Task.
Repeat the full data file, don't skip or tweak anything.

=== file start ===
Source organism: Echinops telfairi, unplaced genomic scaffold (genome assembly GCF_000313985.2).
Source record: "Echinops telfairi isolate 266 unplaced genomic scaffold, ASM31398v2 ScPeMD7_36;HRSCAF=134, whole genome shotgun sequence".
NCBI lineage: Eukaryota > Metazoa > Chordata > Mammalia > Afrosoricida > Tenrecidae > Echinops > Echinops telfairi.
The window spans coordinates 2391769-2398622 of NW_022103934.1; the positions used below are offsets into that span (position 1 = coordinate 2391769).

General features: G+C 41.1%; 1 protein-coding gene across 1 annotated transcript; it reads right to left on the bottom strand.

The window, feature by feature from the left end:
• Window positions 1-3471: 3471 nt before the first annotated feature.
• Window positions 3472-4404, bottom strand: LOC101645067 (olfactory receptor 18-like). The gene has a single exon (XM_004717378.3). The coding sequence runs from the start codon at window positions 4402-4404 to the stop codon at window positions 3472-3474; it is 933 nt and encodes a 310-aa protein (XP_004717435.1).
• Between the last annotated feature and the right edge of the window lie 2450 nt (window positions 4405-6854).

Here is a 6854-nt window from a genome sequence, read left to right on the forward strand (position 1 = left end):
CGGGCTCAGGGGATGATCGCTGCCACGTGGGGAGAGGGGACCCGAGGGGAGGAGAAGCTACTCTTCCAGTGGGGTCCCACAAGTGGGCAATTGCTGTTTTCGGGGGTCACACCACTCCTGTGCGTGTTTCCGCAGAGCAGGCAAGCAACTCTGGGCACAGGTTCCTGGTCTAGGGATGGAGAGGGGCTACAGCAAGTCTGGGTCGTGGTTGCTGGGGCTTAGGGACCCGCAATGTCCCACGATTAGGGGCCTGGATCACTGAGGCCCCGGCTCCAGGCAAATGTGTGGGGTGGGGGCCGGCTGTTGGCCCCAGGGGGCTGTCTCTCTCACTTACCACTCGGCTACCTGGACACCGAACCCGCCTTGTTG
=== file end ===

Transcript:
Source organism: Echinops telfairi, unplaced genomic scaffold (genome assembly GCF_000313985.2).
Source record: "Echinops telfairi isolate 266 unplaced genomic scaffold, ASM31398v2 ScPeMD7_36;HRSCAF=134, whole genome shotgun sequence".
NCBI lineage: Eukaryota > Metazoa > Chordata > Mammalia > Afrosoricida > Tenrecidae > Echinops > Echinops telfairi.
The window spans coordinates 2391769-2398622 of NW_022103934.1; the positions used below are offsets into that span (position 1 = coordinate 2391769).

General features: G+C 41.1%; 1 protein-coding gene across 1 annotated transcript; it reads right to left on the bottom strand.

The window, feature by feature from the left end:
• Window positions 1-3471: 3471 nt before the first annotated feature.
• Window positions 3472-4404, bottom strand: LOC101645067 (olfactory receptor 18-like). The gene has a single exon (XM_004717378.3). The coding sequence runs from the start codon at window positions 4402-4404 to the stop codon at window positions 3472-3474; it is 933 nt and encodes a 310-aa protein (XP_004717435.1).
• Between the last annotated feature and the right edge of the window lie 2450 nt (window positions 4405-6854).

Here is a 6854-nt window from a genome sequence, read left to right on the forward strand (position 1 = left end):
CGGGCTCAGGGGATGATCGCTGCCACGTGGGGAGAGGGGACCCGAGGGGAGGAGAAGCTACTCTTCCAGTGGGGTCCCACAAGTGGGCAATTGCTGTTTTCGGGGGTCACACCACTCCTGTGCGTGTTTCCGCAGAGCAGGCAAGCAACTCTGGGCACAGGTTCCTGGTCTAGGGATGGAGAGGGGCTACAGCAAGTCTGGGTCGTGGTTGCTGGGGCTTAGGGACCCGCAATGTCCCACGATTAGGGGCCTGGATCACTGAGGCCCCGGCTCCAGGCAAATGTGTGGGGTGGGGGCCGGCTGTTGGCCCCAGGGGGCTGTCTCTCTCACTTACCACTCGGCTACCTGGACACCGAACCCGCCTTGTTG